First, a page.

Busting Data Protection Myths - Cookies
In my previous blog, I addressed a number of data protection myths. In this blog, I will examine myths around cookies. Most of the issues concerning cookies do not involve privacy or data protection but rather whether they are malicious, slow down your computer or cause pop-ups. Nevertheless, there are some issues concerning privacy and data protection that some people misunderstand. Many fear that cookies make them personally identifiable and track all of their on-line activity, which they make available to the companies that manage websites. Neither of these is true always. It is important to understand what cookies are, how they work and what risks they pose.
What is a cookie?
A cookie is a small text file that a website places on your hard drive for different purposes when you access the website. Some cookies are limited to your one browsing session and disappear automatically when you exit your browser. These cookies do not appear on your hard drive and do not collect information from your computer. Other cookies are permanent, in that they do not disappear when you close your browser. They can identify individual users and track their surfing activities on a particular website. They also track information such as the total number of users, the average time users spend on a page and the overall performance of the website.
Normally, the website you are visiting will place the cookies on your hard drive. These are call ‘first-party’ cookies. They remember what you have added to your shopping basket or data you have put into on one of their forms. Other companies, such as Google Ads, may also put cookies on your hard drive. These are ‘third-party’ cookies. They are responsible for you seeing adverts for the same thing popping up repeatedly on different sites.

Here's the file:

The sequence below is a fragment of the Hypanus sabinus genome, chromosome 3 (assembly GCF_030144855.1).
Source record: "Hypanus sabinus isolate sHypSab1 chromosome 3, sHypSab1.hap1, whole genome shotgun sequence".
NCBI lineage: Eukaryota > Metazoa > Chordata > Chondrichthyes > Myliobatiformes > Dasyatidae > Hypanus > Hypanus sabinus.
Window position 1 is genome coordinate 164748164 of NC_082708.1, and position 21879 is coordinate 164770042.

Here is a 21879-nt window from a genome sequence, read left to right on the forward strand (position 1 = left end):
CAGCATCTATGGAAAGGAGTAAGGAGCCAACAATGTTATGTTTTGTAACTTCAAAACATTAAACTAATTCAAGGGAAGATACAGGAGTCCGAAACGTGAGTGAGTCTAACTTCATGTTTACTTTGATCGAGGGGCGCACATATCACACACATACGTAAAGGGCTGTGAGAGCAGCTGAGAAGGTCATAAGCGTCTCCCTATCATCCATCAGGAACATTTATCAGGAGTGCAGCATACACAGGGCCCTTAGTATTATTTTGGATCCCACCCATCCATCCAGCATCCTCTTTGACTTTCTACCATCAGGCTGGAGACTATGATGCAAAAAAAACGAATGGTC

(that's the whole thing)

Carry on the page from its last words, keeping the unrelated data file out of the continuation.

The webserver sets the information contained in the cookie and the server can use it whenever you visit the site. Cookies make your user experience faster and easier by remembering details, such as your preferences, registration details or the contents of a shopping cart. Without cookies, you probably would have to re-enter data every time you returned to the same webpage. They are not computer programmes and they cannot disseminate viruses or malware.
Cookies and data protection
Jersey does not have equivalent legislation, and neither the EPD nor PECR apply in Jersey, but most websites that Jersey residents use will likely conform to these requirements. Moreover, this regulation duplicates requirements that already exist in the Data Protection (Jersey) Law 2018 with respect to notification and fair processing of personal data.
What we are interested in from a data protection perspective is to what extent cookies pose a threat to privacy. With respect to personal data, cookies only collect what users input directly to a website, such as when shopping, or indirectly through their user activities, such as what pages they view. They do not surreptitiously access other information stored on the hard drive of a computer.
The privacy issues relating to cookies involve the information you give the website or what you do while you are on the website and how transparent the companies are about processing it. The website company must be able to demonstrate that they have a lawful basis under the Data Protection Law that authorises them to collect this personal data and use it (including to share with third parties). This is one reason many websites ask for consent to use non-essential cookies and the personal data that users provide.